Wednesday 6th. Mercury at 76 in the Morning—76 at Noon and 72 at Night.
Variable day—wind, what there was of it, Southerly in the forenoon & warm, tho’ cloudy—No. Westerly afterwards and cool, with sprinkling of Rain & great appearances of more but none fell.
Rid to my Plantations at the Ferry. Dogue run & Muddy hole—also to the Mill & the meadow where the Ditchers were at work. At the two first, the People were Sowing Wheat again in Corn ground. At Dogue run two acres of turf had been plowed up agreeably to my farmers orders to Sow Wheat on. This was done yesterday & the day before. The Lands—plowed in the same way tho’ not so well turfed, some of it being Wheat Stubble of the last year and the remainder in Wheat the year before—I directed to be immediately Sowed; The latter with Wheat, and the former with Rye and thereafter the plowing of every day to [be] Sowed & harrowed in before Night, that no rain might intervene between the plowing & Sowing. Timothy Seeds were ordered to be sowed therewith, & after the grain was harrowed in to be brushed in with a bush harrow. These directions applied to the Ferry, Muddy hole, & Neck the first & last having rye to sow & the other both Wheat & Rye. Note—The Rye at the Ferry to be sowed in this way, is on Wht. land of the last year and not on Stubble of the last year as mentioned above.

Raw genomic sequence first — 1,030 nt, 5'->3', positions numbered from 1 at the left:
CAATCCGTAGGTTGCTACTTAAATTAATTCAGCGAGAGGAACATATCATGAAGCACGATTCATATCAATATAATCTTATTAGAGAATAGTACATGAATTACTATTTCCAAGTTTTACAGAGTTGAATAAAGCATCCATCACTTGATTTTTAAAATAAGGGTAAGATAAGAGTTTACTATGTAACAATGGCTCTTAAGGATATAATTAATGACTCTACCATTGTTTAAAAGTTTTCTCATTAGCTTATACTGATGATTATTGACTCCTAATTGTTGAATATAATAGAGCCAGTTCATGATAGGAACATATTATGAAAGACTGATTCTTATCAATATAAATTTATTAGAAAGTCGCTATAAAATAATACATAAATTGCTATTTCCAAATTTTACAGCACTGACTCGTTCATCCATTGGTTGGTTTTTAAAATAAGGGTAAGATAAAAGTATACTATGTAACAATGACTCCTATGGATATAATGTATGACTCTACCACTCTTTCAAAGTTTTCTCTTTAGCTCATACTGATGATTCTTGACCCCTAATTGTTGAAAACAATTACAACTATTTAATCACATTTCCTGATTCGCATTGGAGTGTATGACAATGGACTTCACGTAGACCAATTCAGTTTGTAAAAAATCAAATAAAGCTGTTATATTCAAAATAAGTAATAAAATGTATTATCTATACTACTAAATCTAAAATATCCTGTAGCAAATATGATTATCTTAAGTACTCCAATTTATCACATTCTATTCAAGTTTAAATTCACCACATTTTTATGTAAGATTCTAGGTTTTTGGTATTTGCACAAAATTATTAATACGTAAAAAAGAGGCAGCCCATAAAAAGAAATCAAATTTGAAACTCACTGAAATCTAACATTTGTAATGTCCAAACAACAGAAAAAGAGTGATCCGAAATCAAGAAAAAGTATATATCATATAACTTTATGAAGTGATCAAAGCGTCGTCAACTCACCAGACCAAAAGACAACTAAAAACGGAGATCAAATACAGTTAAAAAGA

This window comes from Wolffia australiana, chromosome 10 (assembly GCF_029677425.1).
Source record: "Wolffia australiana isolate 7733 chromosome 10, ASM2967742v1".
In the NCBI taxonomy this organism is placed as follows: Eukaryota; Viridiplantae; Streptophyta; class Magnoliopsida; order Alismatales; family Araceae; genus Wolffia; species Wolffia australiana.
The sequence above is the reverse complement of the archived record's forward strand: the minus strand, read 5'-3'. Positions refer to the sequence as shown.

Mr. Rozer—a Mr. Hall & a Mr. Matthews from the Eastern Shore dined here and returned in the afternoon—after which Mr. & Mrs. Fendall came in on their [way to] Esquire Lee’s of Maryland (who is very ill) & stayed all night.
Mr. Rozer is probably either Henry Rozer (Rozier, born c.1725) of Notley Hall, Prince George’s County, Md., or one of his sons.
esquire lee’s: Richard Lee (c.1707–1787) of Blenheim in Charles County, Md., was usually known as Squire Lee. He was the son of Philip Lee, a member of the influential Virginia family, who had gone to Maryland to live about 1700. Richard Lee had been president of the Maryland council and naval officer for one of the Potomac districts of Maryland for many years before the Revolution. However, his Loyalist sympathies had led to his retirement from public life. Philip Richard Fendall’s first wife, Sarah Lettice Lee Fendall, was Richard Lee’s daughter, and Fendall himself was probably a nephew. Although Richard Lee’s tombstone incorrectly gives his death as 1789, he died on 26 Jan. 1787 after “a series of complicated illness” (Md. Gaz., 15 Feb. 1787). Squire Richard Lee of Blenheim is frequently confused with his cousin, Squire Richard Lee (1726–1795) of Lee Hall, who was naval officer for the South Potomac District of Virginia.